However, there might be also an indirect involvement for TNF-α in diabetic apoptotic cell death. In experimental diabetes, adhesion of leukocytes to the retinal vasculature is one of the earliest events and results in enhanced blood-retinal barrier breakdown, endothelial injury, and cell death as well as capillary nonperfusion [1,2]. As we have previously shown, leukocyte-induced apoptosis is mediated by the Fas-FasL pathway [17,23], and administration of soluble etanercept reduced leukocyte adhesion . Since sequestration of TNF-α reduces retinal apoptosis, it is justified to hypothesize that TNF-α could induce apoptosis indirectly by increasing leukocyte adhesion. TNF-α has been shown to increase NF-κB in many models, whereas NF-κB is a known regulator of FasL expression. It is interesting to speculate that the early rise in TNF-α expression in diabetes results in activation of NF-κB that in turn upregulates FasL expression in leukocytes . Subsequently, these leukocytes are better equipped to induce Fas-mediated apoptosis in their targets as demonstrated previously . During inflammation, TNF-α and VEGF induce endothelial cell downregulation of FasL and upregulate Fas and adhesion molecules such as ICAM-1 . This downregulation of FasL in the endothelium, combined with the increased apoptotic threshold of leukocytes in diabetes , could result in a relative increase of surviving leukocytes in immunoprivileged areas such as the retina. In addition, the converse upregulation of adhesion molecules and Fas on the endothelium, and increases in FasL on the leukocytes, could function together to drive the balance toward a significantly increased leukocyte-induced endothelial death in diabetes. This effect might be mediated by circulating factors such as VEGF, TNF-α, or oxidative stress. The activation of caspase 8 and caspase 3 in retinas of diabetic rats according to our results and the reduction of this activation by inhibition of TNF-α activity fit in the model of a TNF-α initiated receptor-mediated apoptosis.
In this study, apoptosis was significantly reduced in endothelial cells as well as in the inner nuclear layer in the retinas of diabetic rats upon the administration of the TNF-α inhibitor and the concomitant reduction of leukocyte adhesion. This leads to the conclusion that leukocytes that adhere to the vasculature might be responsible for the observed endothelial apoptosis, whereas leukocytes extravasating to the retinal tissue are responsible for the apoptotic death observed in other cell layers. This is in accordance with our previous data in diabetes, where inhibition of leukocyte-mediated death by neutralizing FasL reduced apoptotic death not only in the endothelial cell layer but also in the ganglion and inner cell layer .
To establish a role for TNF-α in the pathogenesis of signature lesions in diabetic retinopathy and to address the question whether the demonstrated effects are only due to its transient overexpression in early diabetes, we used a long-term mouse model of diabetic retinopathy. The course of diabetes in rodents includes the formation of signature lesions similar to those in humans, such as acellular capillary formation, microaneurysms breakdown of the blood-retinal barrier, and macular edema. These similarities allow extrapolating valuable conclusions from the rodent models of long-term diabetes relevant to human diabetes. We have examined the vascular pathology in a mouse model of galactose-induced diabetes that allows for the analysis of the histopathological alterations up to two years after the induction of diabetes. We  and others  have found that throughout the course of experimental galactosemia the number of endothelial cells and pericytes decreased significantly, whereas the formation of acellular capillaries and microaneurysms increased . Pericyte loss is in the center of the pathogenesis of diabetes, allowing for microaneurysm formation possibly by local weakening and out-pouching of the capillary wall, and contributing to the endothelial dysfunction and damage that leads to cellular death and formation of acellular capillaries. Surprisingly enough, the formation of acellular capillaries was not reduced in the TNF-RI- and TNF-RII-deficient mice although the pericyte and endothelial cell loss was significantly inhibited. This observation could lead to the conclusion that other factors apart from the net cellular loss contribute to the formation of acellular capillaries.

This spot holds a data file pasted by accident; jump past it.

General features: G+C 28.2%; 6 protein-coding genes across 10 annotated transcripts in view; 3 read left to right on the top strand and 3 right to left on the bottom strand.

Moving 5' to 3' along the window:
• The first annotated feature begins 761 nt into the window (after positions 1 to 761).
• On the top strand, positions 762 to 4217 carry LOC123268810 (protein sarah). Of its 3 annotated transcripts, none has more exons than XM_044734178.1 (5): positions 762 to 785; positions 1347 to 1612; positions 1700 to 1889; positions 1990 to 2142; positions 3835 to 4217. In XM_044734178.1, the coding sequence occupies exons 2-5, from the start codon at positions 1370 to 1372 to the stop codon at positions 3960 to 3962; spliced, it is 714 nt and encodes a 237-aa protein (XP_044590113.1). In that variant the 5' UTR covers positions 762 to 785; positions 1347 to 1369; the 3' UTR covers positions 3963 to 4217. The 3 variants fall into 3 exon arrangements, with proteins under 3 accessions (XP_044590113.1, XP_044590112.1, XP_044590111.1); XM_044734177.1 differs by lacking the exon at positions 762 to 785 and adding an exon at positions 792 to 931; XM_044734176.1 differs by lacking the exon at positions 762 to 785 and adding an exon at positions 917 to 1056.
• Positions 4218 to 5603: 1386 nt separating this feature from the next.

In conclusion, our data indicate that the proinflammatory cytokine TNF-α plays a major role in endothelial and retinal cell injury and apoptosis during diabetes. TNF-α is involved in endothelial apoptosis directly via death receptor-mediated apoptosis and indirectly via an increased leukostasis. Together with our previous data demonstrating the role of TNF-α on diabetic vascular leakage , we can conclude from this study that TNF-α is one of the major cytokines in diabetic retinopathy both involved in leukocyte activation as well as in endothelial cell apoptosis. The inhibition of both initiation- and execution-caspase activation in the diabetic model by etanercept demonstrates the potential of the TNF-α antagonist to inhibit diabetic apoptosis, including the death-inducing signaling complex. However, the exact death receptor pathways either triggered by FAS (CD95) or via TNF-RI remain to be elucidated. Given their established efficacy and safety profile, biologic agents that neutralize TNF-α have received approval from the USA Food and Drug Administration for the treatment of rheumatoid arthritis . These drugs could be of potential benefit in preventing early diabetic vascular damage.
This study was funded by the Deutsche Forschungsgemeinschaft DFG JO 324/6–1 (ENP), DFG JO 324/4–1, DFG JO 324/10–1, Ernst und Berta Grimmke Stiftung, Meyer-Schwarting Stiftung, Gertrud und Werner Müller Stiftung, and the Foundation Fighting Blindness (to V.P.). We thank Christina Esser, Claudia Gavranic, and Heimke Bücken for professional technical assistance and Silke Coburger, PhD, Department of Medical Informatics, University of Cologne for statistical advice. There is no financial or other connection to the manufacturer of etanercept.